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Fact File Name: Turtle Bunbury Occupation: Travel writer, historian and author Lives: Co Carlow

In the news for: Bunbury is a renowned historian, travel writer and author of The Vanishing Ireland, which was shortlisted for the Eason’s Irish Published Book of the Year Award 2007, Living in Sri Lanka, which earned him the Travel Extra Long-Haul Journalist of the Year Award in 2006, and The Irish Pub, which will be published in 2008.

Barbara Harding (BH): What was your first paid job after leaving school?

Turtle Bunbury (TB): I grew up on a farm, so I had lots of jobs, particularly working with the sheep. I was a bit of a shepherd between school and college and I was paid for it too, but not very well.

BH: Where did your interest in history and writing originate?

TB: I grew up in a historical house, surrounded by family portraits and bits of furniture from a ship that used to sail around South America in the 1830s. One of my great grandfathers was a lieutenant on the ship and it sparked my interest to find out more about these characters. I also wrote in a diary from an early age, but at 15, I realised my brothers were reading it, so I turned it from a confessional into a public chronicle.

BH: Did you go to university?

TB: I took law for two years and then realised I had no interest in it, so I studied Ireland in the age of the Vikings instead. I wanted to go all around the country and write about the history of battlefields, castles and local museums.

BH: What is the most interesting place you’ve ever visited in terms of history and travel writing?

TB: I did a job in Cambodia near the historic Angkor Wat temples in Siem Reap. It’s an incredible part of the world and I was there around the time they found Pol Pott, head of the Khmer Rouge, who was responsible for the massacre of millions of Cambodians. This happened in my lifetime and you still see the after-effects in the people.

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BH: What made you decide to write Vanishing Ireland?

TB: There was a lovely old lady called Betty Scott who raised my father and his sisters and then me and my siblings. She used to tell us all these stories of old Ireland, when everyone was welcome in your home. Her next-door neighbour was Bob Murphy and I recorded conversations between them, while James Fennell took pictures. The book blossomed from there.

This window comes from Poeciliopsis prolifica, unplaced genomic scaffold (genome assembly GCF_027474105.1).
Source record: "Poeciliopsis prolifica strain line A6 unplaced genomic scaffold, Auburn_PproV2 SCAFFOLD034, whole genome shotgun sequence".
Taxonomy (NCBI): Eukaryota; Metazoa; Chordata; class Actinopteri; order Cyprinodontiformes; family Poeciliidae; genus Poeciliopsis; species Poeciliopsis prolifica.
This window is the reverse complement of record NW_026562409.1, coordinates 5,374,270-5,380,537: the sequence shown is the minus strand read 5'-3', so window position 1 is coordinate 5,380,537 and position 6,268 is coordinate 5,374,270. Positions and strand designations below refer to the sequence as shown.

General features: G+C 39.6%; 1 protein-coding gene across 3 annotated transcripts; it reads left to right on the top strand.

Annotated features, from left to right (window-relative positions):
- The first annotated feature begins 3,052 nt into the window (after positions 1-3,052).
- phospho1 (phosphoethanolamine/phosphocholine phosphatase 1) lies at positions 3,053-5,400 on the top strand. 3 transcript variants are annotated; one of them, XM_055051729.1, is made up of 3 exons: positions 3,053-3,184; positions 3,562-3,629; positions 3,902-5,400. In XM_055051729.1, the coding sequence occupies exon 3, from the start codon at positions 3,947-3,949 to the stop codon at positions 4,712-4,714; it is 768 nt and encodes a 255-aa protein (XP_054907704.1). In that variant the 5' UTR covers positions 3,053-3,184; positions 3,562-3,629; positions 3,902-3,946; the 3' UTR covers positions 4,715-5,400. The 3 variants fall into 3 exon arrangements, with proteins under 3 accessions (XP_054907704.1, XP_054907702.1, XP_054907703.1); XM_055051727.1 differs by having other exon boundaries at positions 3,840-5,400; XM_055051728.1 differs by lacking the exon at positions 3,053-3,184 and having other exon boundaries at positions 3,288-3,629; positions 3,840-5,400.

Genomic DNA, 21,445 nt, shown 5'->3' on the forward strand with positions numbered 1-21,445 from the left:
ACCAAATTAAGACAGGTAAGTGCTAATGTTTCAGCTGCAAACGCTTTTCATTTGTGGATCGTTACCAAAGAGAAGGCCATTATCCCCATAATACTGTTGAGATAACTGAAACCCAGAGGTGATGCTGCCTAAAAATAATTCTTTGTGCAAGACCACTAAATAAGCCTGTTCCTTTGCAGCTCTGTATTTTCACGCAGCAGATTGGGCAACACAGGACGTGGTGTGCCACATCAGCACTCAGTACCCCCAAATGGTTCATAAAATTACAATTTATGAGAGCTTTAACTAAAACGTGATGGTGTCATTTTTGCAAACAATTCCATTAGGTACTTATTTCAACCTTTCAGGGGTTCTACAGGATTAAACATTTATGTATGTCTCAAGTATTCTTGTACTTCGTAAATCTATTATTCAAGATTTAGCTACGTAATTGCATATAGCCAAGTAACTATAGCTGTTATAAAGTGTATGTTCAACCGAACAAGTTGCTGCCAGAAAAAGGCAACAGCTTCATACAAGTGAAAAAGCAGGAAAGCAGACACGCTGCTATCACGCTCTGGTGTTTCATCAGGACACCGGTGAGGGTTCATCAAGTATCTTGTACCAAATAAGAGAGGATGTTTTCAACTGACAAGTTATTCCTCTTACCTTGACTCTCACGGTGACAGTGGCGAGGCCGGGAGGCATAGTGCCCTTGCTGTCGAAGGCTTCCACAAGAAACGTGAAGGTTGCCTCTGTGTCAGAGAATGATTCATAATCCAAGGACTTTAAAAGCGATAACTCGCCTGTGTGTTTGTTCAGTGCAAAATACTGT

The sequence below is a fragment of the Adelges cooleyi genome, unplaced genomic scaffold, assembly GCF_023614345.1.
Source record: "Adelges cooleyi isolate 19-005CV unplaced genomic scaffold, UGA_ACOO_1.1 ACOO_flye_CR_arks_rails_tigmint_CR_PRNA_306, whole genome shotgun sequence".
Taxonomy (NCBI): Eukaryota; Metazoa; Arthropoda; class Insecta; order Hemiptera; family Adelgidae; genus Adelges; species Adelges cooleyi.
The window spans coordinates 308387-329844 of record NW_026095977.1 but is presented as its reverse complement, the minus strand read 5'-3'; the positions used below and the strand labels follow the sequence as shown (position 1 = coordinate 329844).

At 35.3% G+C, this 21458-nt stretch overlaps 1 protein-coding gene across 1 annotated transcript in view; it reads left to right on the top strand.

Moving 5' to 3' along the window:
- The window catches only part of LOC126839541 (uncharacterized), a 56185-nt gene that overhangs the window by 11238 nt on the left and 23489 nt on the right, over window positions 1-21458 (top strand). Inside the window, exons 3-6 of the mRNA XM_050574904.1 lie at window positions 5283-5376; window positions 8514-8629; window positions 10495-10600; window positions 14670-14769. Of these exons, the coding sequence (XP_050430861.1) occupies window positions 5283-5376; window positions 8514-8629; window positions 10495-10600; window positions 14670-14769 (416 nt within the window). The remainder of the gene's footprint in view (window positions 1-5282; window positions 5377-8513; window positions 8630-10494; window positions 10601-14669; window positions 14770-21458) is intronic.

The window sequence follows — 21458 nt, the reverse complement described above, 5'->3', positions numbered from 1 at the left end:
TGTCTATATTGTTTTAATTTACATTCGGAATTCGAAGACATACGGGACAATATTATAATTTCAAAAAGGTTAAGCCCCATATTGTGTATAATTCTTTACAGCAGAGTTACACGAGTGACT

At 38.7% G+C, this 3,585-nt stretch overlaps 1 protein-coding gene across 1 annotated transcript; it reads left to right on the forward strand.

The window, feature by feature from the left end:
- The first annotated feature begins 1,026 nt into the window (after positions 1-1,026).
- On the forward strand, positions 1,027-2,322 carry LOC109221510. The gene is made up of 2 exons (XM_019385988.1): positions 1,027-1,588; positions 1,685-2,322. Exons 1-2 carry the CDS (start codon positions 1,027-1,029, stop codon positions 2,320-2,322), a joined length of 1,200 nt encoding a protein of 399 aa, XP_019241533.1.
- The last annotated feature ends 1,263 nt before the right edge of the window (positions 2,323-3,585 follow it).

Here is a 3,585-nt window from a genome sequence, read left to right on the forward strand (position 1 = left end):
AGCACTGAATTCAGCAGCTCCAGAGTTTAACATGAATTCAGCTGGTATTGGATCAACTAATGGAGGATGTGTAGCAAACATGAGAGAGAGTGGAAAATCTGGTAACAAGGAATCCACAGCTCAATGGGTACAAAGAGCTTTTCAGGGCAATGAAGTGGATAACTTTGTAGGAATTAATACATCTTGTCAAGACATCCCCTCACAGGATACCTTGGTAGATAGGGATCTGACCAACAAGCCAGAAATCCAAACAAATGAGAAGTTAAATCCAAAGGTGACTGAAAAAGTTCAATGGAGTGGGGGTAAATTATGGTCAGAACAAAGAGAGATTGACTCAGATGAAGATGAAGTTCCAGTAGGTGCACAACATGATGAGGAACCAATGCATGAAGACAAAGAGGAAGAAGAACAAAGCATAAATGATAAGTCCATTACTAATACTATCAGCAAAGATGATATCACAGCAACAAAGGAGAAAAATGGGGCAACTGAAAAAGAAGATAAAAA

BH: You were shortlisted for the Eason’s Irish Published Book of the Year Award in 2007. What are your thoughts on this achievement?

TB: I was kind of stunned initially; I thought it was brilliant, but all I did was interview 60 senior citizens and turn their stories into book form to hopefully do them justice. It wasn’t a work of fiction; it was their lives that made it so interesting.

BH: What was the inspiration behind your latest book The Irish Pub?

TB: I’ve always had a great partiality to the pub and have had many good nights in such places. I realised they were closing down with great regularity across the country and others were changing in a manner that wasn’t my cup of tea, so I wanted to capture them before they disappeared. We went to 700 of the oldest pubs in the country but didn’t have a pint in every one! We photographed 80, and 39 of those feature in the book.

BH: What has 2008 got in store for you in a professional capacity?

TB: I’m working on an outline for a TV script for Sunday night entertainment that I can’t go into too much detail about, but it’s an epic drama. The Irish Pub will be launched in August and Volume 2 of Vanishing Ireland is also being published.

BH: Who is the biggest inspiration in your life and why?

TB: My wife Ali arrived on the scene before I ever had a book published and she’s been instrumental in keeping me focused. I also admire authors who cheer me up, such as Peter Somerville-Large, who wrote a lot of books about Ireland in the Sixties. I asked him about the concept of becoming a writer and he said, ‘if you can get away with it, you don’t have to do a hard day’s work in your life’.

BH: Do you have any advice for others who want to work in this medium?

TB: If you want to be a writer you have to be commercially driven and have a commercial mind. At the same time, be as flexible and diverse as possible. You never know which aspect of writing is going to be in demand, or which one the bottom will drop out of.

www.turtlebunbury.com

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© Whitespace Ltd 2008


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